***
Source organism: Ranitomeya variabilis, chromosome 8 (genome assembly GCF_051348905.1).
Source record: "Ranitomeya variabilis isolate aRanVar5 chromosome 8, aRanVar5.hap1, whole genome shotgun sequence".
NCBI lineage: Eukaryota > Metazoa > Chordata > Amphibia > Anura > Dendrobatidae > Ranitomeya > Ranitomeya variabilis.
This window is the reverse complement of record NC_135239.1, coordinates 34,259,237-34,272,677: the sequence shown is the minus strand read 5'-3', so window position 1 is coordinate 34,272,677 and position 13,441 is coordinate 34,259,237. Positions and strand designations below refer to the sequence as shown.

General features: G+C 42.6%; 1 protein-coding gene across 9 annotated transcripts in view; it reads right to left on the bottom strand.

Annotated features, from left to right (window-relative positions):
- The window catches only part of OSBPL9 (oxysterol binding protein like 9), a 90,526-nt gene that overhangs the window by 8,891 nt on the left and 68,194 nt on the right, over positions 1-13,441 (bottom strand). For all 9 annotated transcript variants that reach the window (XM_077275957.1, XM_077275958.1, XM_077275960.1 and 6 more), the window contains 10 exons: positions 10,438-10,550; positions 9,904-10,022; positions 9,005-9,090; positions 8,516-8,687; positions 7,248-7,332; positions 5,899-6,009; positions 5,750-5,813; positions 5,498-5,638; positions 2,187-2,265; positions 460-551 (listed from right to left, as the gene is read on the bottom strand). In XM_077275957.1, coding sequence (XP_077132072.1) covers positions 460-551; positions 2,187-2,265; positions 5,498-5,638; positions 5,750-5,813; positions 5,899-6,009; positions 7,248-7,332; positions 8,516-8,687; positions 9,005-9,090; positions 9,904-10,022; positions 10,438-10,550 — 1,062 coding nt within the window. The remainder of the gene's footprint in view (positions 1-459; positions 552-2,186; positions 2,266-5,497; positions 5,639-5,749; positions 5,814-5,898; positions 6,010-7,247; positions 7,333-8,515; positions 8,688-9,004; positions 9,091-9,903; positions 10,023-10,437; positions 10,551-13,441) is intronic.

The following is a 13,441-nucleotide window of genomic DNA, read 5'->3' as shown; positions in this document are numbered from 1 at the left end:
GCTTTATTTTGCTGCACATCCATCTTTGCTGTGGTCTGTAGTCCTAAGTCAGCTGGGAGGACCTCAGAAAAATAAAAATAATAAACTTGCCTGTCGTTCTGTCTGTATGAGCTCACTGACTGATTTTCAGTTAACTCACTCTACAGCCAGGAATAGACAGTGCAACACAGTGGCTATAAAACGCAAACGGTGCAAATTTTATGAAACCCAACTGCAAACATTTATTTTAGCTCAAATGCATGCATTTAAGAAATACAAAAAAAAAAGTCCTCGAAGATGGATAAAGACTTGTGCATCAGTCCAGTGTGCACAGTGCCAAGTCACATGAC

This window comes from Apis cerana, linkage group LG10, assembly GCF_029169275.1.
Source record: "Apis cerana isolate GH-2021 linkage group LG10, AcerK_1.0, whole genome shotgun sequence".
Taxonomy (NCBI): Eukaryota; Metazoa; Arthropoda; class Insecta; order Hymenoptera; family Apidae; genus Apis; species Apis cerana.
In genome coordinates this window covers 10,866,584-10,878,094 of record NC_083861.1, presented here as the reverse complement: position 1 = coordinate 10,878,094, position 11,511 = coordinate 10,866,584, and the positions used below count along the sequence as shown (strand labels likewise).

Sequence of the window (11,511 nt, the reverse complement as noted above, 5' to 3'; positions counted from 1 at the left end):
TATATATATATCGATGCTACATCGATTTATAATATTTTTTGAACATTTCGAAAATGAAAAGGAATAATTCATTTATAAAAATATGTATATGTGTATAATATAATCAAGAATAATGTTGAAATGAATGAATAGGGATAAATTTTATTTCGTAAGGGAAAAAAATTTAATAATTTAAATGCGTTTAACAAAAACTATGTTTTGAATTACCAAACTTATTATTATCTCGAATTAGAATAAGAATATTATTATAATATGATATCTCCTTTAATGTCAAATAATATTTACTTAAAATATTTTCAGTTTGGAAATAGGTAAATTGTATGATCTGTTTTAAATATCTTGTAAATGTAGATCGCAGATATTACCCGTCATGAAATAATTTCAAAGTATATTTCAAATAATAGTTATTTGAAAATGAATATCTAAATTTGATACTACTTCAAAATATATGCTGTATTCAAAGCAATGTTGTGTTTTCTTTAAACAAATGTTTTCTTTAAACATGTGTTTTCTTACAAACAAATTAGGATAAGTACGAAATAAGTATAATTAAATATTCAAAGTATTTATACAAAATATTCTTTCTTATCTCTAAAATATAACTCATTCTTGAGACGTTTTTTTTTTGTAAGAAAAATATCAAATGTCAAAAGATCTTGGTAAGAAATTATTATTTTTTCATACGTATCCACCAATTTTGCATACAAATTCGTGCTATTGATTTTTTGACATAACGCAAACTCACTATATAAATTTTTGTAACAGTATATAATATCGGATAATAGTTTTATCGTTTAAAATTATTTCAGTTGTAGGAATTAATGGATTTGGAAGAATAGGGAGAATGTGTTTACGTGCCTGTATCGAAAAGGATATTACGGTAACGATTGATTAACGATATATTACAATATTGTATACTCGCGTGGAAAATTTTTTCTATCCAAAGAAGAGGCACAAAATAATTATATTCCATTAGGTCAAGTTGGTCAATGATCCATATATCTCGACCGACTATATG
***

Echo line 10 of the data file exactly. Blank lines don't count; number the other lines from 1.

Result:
This window comes from Apis cerana, linkage group LG10, assembly GCF_029169275.1.